We've suspected this all along. Through independent scientific research, corroborative evidence demonstrates that excess freshwater discharges laden with nutrients act as a catalyst for the proliferation, frequency and duration of red drift algae and red tide in our back bays and near-shore water.
Ray Judah
Lee County Commissioner
District 3
News Archive

The Sanibel-Captiva Conservation Foundation (SCCF) is installing a coastal observatory system consisting of eight Satlantic remote water quality sensors in the estuary and Caloosahatchee River. SCCF Marine Research Laboratory scientists are deploying the sensors to monitor water quality at points within the estuary and river up to Lake Okeechobee.

The first sensors are in the test phase, and the remaining sensors are scheduled to be placed by the fall of 2007. This will be a first step in collecting geographically and temporally specific information on nutrient inputs to the Caloosahatchee that will be available to the entire community.

The sensors are part of SCCF's "Preserve the Land - Protect the Water" campaign that also funded the acquisition of 25 acres of wildlife habitat along Casa Ybel Road, capturing the last stretch of the Sanibel River. Campaign funds came from the City of Sanibel and 1,400 individual donors, most of whom are from Sanibel and Captiva. In addition, the Lee County Visitor & Convention Bureau is providing funding for data maintenance of the sensors as part of its beach and shoreline budget.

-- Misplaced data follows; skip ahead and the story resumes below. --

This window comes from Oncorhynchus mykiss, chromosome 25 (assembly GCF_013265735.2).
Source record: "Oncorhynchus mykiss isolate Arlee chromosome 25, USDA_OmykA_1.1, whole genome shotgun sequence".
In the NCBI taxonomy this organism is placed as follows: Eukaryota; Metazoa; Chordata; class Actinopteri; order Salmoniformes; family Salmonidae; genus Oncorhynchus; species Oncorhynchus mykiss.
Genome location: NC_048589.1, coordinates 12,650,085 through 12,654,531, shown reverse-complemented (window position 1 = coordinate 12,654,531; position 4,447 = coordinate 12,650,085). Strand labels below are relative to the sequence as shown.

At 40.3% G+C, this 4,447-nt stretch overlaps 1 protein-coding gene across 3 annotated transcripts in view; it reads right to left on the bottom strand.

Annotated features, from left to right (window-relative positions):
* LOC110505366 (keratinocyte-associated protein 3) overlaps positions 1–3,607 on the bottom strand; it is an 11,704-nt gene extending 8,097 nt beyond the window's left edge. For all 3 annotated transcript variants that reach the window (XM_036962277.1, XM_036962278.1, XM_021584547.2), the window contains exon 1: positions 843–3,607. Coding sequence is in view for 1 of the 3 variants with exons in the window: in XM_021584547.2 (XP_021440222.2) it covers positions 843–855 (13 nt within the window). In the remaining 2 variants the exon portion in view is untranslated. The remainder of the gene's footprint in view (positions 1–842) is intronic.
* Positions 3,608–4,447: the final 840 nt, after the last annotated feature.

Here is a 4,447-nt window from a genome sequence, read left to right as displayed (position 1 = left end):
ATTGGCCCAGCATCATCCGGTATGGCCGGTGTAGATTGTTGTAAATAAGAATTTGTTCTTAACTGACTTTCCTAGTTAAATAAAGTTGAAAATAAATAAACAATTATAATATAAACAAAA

"Collecting real-time data is a critical step in addressing and improving the water management policies affecting Southwest Florida, said acting VCB Director Tamara Pigott, so we actively support this SCCF initiative.

Founded in 1967, SCCF is a not-for-profit organization dedicated to the preservation of natural resources and wildlife habitat on and around Sanibel and Captiva.

Stories From Your Neighbors

One way to truly understand the impact that freshwater releases from Lake Okeechobee are having on Lee County is to hear your neighbors’ experiences. Those who live on or near the Caloosahatchee River are really seeing the effects first-hand. Here are their stories.

Read Local Stories

Tell Us Your Story

To tell us your tale, email us at mywaterstory@leegov.com. And thanks for taking time to help us better understand the scope of what’s happening to us all.

Send Your Story

Related Links

South Florida Ecosystem Restoration Task Force:

South Florida Water Management District:

More Links


Phosphorus [P]:
An element or nutrient required for energy production in living organisms; distributed into the environment mostly as phosphates by agricultural runoff and life cycles; frequently the limiting factor for growth of microbes and plants.

Blue-Green Algae:
A type of algae natural to our area that blooms in the climatic and nutrient conditions it finds favorable.

Go to the Glossary